Japanese dietitians get taste of school cafeteria cuisine

August 31, 2005|by KAREN HANNA


More vegetables, less salt and smaller portions.

That's the prescription offered Tuesday by a group of Japanese dietitians who visited several Washington County Public Schools.

"They wished more portions of fresh vegetables would be served," said Fumiyo Jenkins, a Japanese Travelers Service Inc. interpreter, as she and members of a Japanese delegation ate lunch in a small conference room at South Hagerstown High School.

About a dozen dietitians from Japan visited the school system as part of a 10-day tour of American schools that included stops in Boston and Washington, D.C. They took pictures of kitchen equipment and strolled through walk-in freezers and storage rooms before trying out Tuesday's specials - clux delux and spicy clux delux chicken sandwiches - at South High.


The delegation dipped fresh broccoli and cherry tomatoes in ranch and Italian dressing - members said they normally eat their vegetables cooked - and chowed down on American student staples, such as tater tots, pepperoni pizza and brownies.

They also visited E. Russell Hicks Middle School and Emma K. Doub Elementary School, said Gary Dodds, the school system's supervisor of food and nutrition services.

Ogawa Tatsuya said through Jenkins that the Japanese government is studying how American schools manage federal nutrition programs. The Japanese government is implementing nutrition education in its elementary and middle schools, Tatsuya said. Tatsuya is a specialist in the school health education division in Japan.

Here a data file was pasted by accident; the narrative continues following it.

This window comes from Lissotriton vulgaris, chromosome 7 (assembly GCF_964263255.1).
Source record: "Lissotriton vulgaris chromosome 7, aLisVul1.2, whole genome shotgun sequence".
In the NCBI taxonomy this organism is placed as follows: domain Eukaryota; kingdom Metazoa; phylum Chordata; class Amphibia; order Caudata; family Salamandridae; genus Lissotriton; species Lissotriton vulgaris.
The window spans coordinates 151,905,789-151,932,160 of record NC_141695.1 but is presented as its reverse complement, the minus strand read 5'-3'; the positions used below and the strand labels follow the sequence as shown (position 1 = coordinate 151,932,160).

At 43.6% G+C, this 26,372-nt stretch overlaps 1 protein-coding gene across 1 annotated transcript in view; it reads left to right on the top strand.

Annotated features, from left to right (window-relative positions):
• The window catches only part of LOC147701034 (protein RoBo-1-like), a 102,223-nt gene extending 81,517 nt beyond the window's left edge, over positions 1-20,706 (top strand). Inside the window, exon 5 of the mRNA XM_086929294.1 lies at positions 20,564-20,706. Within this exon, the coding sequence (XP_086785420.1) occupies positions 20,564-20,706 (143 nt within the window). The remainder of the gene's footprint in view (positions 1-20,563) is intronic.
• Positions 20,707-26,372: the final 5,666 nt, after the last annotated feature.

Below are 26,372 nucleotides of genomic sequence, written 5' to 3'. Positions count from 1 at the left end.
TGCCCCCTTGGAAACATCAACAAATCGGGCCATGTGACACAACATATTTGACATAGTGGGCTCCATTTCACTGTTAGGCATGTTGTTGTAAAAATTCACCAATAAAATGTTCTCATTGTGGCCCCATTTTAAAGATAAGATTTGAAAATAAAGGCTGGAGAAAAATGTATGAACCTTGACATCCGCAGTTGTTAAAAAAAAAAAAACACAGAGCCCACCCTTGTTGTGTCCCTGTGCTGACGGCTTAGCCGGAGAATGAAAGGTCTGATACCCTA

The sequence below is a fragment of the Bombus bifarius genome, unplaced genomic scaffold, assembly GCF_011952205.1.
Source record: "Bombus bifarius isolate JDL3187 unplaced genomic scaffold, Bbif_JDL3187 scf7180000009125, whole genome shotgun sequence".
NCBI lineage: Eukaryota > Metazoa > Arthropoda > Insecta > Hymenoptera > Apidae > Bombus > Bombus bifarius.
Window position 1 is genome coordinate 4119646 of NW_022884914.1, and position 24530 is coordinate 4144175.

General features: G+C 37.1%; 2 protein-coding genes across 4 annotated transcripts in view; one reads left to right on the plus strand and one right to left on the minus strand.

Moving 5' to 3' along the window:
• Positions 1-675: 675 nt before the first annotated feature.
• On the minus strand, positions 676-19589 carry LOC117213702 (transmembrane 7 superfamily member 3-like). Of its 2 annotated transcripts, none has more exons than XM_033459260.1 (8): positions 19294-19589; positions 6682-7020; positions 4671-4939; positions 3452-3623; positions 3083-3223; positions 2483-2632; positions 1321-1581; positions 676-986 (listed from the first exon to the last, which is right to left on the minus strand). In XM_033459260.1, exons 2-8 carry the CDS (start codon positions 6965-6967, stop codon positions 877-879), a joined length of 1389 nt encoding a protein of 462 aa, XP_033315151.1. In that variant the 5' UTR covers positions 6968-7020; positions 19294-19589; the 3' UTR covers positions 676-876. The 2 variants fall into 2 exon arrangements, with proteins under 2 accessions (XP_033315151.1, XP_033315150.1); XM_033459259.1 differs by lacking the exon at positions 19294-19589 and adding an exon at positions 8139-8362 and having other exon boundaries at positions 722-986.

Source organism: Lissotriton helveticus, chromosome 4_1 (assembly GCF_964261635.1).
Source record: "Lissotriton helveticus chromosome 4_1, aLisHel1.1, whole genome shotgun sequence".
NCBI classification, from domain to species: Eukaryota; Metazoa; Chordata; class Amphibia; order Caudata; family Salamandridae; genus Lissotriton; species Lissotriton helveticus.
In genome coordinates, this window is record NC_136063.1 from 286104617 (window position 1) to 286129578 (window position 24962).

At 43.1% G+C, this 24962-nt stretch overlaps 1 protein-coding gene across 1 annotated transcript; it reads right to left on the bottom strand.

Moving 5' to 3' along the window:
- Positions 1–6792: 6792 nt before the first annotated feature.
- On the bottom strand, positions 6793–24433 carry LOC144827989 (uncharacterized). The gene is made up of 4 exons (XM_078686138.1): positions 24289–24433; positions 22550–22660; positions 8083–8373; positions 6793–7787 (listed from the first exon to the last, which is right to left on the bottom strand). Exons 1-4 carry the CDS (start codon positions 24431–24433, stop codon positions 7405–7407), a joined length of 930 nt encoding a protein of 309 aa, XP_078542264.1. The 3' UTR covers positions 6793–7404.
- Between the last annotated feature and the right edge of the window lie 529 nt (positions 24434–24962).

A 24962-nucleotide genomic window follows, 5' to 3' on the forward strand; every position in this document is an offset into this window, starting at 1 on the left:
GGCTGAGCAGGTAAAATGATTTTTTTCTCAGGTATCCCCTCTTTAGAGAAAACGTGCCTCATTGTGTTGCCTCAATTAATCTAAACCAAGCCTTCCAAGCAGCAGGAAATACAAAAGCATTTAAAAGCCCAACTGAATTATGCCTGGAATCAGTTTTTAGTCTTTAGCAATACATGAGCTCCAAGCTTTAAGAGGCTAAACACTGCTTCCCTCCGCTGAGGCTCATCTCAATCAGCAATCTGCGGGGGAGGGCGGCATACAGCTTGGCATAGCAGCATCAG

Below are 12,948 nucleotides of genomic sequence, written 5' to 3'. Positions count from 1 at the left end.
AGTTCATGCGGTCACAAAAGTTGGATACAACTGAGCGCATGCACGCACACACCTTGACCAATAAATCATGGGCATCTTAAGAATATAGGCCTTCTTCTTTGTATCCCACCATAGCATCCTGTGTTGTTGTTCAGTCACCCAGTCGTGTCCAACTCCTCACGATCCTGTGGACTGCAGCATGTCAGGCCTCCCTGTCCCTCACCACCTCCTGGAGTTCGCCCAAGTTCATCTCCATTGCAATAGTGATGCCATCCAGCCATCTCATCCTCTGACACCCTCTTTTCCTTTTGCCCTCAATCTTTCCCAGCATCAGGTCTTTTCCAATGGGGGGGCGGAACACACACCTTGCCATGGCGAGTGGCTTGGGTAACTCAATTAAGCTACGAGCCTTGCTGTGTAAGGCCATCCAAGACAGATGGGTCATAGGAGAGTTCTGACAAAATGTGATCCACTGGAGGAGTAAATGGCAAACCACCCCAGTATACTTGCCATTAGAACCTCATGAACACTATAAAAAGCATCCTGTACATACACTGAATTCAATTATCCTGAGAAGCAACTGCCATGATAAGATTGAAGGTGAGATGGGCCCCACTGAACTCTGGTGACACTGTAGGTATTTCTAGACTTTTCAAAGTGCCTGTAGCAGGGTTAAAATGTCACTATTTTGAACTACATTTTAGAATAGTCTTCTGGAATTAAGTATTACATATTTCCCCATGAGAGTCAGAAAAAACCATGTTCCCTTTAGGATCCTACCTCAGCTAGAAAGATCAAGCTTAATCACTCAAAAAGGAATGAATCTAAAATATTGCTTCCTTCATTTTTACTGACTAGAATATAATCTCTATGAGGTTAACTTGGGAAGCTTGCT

According to Tatsuya, very few children in Japan qualify for free meals. About 40 percent of elementary school students and one-fourth of high school students in Washington County last year were eligible for free and reduced-price meals as part of the United States Department of Agriculture Food and Nutrition Service's School Meals program.

Japanese students all eat lunches prepared at their schools, Jenkins said. Japanese students have less choices about what to eat than American students, but the culture encourages conformity, Jenkins said.

"Almost all the students love cafeteria food," Mariko Morita said. Japanese students eat more vegetables and smaller portions than their American peers, and chocolate milk is not an option, she said.

A question about the meal's nutritional value drew hearty laughs from the delegation of Japanese dietitians.

They showed their appreciation in other ways. Trays were emptied, and American dollars broken. Though Dodds told the delegation the meal was on the house, the visitors insisted they pay.

"It is our wish that you receive this. Thank you very much for your hospitality," Jenkins said. "It was a great meal."

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